Sandile: We are a group of young people, mainly female, wanting to tackle issues surrounding women’s empowerment. There are several aspects we are looking at — the social aspect of empowerment, academic empowerment and also economic empowerment. I really started it out of my passion to help young women to become independant and to make beneficial choices that benefit them, such as having strong and beneficial relationships with others. For example, helping single mothers within Zimbabwe.
We are currently in our sixth year of operation and we now have a podcast where we discuss issues of women’s empowerment. We also try and engage men within our organisation and conversations, to show that we can exist mutually together in the world — to show that the genders are equal. People can find us on Facebook, and other social media pages as “Simuka Initiative”, with Simuka meaning “Arise”.
Dr Bahijja: Thirdly — how did you find being an international student, studying your PhD in the UK and was this the motivation behind the Africans in STEM initiative?
Sandile: Being an international student, you know, I think I was really lucky to not feel so isolated, as I was very involved in the African Society at Cambridge University. I had heard many stories that it can be very isolating, with no family or people to reach out to, so I found a lot of solace being part of that community. Being very active in that role really helped me build a community and not feel isolated.
There is one story I always talk about, as it relates to Arican’s in STEM, which was started in 2019. I had gone to a conference and I was talking with others and trying to engage. At the time, I was already at Cambridge and I was meeting many students and staff from other really good universities/colleges, but nobody was really able to relate and connect with me due to my identity and due to being from Africa. It seems that being from a good school isn’t enough, simply due to the way you look and being from Africa, in many circumstances. It can be quite an isolating experience. That is what really prompted me to create a space for Black students and researchers in STEM to share their work, as it can be really daunting when you are the only Black or African person at most academic conferences. Sometimes it feels as if people see you as being less credible or reputable, [even if you are already well known within your academic field].
Dr. Bahijja: It’s definitely a fine line, wondering if you are having a given experience because of your identity — being a Black women or other facets of identity — or if it is academic toxicity, or a combination of the both. I have had experiences where I have had to dissect them and try to figure out if they were due to racism, sexism, ageism, academic toxicity or competitiveness, or all of them combined.
Sandile: [That definitely resonates with me] — I think it is part of the burden women, especially Black women, face in academia. You are always trying to figure out what the reason behind your treatment is — [it it just academic toxicity, or is it racism?]. It can be very tiring, and at the end of the day, you just don’t know. Really, that is what led me towards starting the Africans in STEM Initiative. We are very inclusive and it is a place for Black STEM professionals to hone their skills, build networks and really grow as researchers [..].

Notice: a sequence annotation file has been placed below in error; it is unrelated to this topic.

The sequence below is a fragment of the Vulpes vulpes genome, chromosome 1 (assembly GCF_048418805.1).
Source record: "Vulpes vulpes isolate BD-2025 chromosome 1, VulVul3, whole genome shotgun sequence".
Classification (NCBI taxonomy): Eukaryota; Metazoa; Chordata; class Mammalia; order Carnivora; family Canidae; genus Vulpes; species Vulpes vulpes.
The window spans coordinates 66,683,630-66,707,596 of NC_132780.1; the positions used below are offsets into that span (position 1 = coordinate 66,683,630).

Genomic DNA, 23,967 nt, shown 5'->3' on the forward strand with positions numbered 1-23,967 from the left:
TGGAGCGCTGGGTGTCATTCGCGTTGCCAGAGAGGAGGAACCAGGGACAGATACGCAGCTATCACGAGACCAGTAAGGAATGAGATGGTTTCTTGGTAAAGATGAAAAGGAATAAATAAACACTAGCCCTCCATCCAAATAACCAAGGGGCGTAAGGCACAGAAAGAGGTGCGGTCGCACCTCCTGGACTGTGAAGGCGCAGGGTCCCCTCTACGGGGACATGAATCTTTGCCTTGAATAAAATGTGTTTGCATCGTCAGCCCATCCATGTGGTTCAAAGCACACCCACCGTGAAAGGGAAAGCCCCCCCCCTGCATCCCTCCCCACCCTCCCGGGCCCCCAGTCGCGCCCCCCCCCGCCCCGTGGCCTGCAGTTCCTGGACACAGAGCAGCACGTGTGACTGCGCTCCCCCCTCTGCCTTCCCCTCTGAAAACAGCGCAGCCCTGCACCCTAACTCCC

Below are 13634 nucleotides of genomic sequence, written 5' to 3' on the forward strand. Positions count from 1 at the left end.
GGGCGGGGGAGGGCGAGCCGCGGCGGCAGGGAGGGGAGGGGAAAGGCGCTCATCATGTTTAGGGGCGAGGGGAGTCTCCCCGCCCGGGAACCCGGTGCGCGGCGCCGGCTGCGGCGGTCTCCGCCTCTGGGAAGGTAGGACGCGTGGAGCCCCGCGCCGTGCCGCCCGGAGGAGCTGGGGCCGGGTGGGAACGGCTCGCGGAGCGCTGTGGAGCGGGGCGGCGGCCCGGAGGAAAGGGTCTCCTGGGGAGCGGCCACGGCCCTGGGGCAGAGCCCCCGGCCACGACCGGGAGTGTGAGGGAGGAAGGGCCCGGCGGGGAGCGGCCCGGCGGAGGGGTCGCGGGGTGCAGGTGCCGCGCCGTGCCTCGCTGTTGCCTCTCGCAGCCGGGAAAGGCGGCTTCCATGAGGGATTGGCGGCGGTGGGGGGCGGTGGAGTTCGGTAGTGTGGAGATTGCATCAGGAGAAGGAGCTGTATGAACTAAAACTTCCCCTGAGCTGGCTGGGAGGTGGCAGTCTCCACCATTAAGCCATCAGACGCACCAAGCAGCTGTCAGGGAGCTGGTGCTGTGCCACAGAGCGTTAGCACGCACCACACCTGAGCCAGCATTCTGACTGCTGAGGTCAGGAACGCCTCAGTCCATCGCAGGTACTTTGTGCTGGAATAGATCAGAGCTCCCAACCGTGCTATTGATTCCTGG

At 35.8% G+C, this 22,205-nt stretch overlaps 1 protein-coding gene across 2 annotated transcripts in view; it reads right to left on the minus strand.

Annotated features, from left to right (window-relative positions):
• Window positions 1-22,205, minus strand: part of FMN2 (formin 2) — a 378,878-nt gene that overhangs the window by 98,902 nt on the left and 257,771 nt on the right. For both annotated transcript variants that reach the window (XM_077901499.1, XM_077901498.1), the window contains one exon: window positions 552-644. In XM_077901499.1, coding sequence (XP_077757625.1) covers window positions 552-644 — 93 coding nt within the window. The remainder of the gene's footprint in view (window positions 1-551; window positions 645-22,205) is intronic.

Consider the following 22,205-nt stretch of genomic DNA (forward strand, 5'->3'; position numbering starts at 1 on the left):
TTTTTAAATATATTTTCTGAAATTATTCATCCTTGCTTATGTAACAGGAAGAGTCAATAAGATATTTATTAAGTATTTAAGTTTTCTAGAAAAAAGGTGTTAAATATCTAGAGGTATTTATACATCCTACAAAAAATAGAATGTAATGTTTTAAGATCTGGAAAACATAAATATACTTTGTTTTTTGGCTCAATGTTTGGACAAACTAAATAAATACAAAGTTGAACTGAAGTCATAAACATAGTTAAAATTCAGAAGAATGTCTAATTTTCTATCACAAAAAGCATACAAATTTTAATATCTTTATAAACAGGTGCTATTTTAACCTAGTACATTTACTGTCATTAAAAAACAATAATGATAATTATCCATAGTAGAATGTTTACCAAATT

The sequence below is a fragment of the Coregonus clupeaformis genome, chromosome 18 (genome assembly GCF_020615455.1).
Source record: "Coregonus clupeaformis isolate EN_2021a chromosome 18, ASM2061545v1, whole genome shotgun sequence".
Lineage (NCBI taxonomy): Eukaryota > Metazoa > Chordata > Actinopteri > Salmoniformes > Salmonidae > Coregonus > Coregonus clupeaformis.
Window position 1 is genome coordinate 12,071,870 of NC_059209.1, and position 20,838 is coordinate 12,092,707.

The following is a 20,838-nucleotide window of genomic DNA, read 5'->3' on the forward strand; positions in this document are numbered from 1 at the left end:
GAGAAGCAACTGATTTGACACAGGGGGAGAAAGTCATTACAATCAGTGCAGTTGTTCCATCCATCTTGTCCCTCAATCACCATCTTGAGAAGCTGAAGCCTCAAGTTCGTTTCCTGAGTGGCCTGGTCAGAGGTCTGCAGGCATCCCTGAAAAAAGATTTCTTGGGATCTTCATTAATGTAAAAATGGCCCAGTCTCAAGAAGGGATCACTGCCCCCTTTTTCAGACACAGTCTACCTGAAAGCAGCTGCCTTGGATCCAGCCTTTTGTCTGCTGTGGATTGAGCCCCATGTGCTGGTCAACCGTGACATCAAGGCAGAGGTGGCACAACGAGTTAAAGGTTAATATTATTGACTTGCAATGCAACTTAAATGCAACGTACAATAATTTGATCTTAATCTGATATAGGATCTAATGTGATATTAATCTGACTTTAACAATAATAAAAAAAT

Dr Bahijja: What have you been doing during the past year of the pandemic in terms of Africans in STEM and your research?
Sandile: Recently, for Africans in STEM, we set up an exhibition of notable African scientists and many people were really intrigued, such as the head of our department. It started up a discussion about what we were lacking in representation within the department. There are always these issues we are talking about in the department, around the topic of BME people, however BME is an aggregate of many different groups with very different experiences. It is important to discuss the individual experiences of marginalised people and to take steps to ensure better representation, beyond just having Black History Month. Even today, I had a meeting discussing these issues and initiatives and I am really hoping this initiative will last beyond my time as a student at Cambridge.
Dr. Bahijja: Especially this year, I saw a lot of posts online about the mental health impact of racism and microaggressions. 2020 has been filled with challenges, but the conversation regarding lived experiences of Black people and inqualieties has been very powerful.
Dr Bahijja: What does being a Chemist mean to you?
Sandile: First thing, I think chemistry is about being a problem solver. It also means someone allows for impact in whatever area of work they are doing. It’s about having impact really, through that problem solving. It also involves understanding of research skills and approaching challenges.
Dr Bahijja: What are your take home messages for the audience?
Sandile: To the researchers out there and the chemists, it would be really good to try and also involve yourself in issues related to community work and solving global issues. A lot of people in labs are so focused on high impact journal wiring and publishing, but we also need to take a step back and realise the potential for our actions and the impact we could make on peoples’ livelihoods.
To Black scientists, take it in stride. I know there are a lot of issues and discrimination right now, but don’t feel isolated. Make sure to find someone to talk to and participate in your community and Africans in STEM.
To the women, especially young women or single mothers who feel like there is no hope at the moment, I would say, be hopeful and persevere. Work hard and you will always make it. 9 or 10 years ago I never thought I would be here, but now I am. You need to faith to move on in life and you will make it.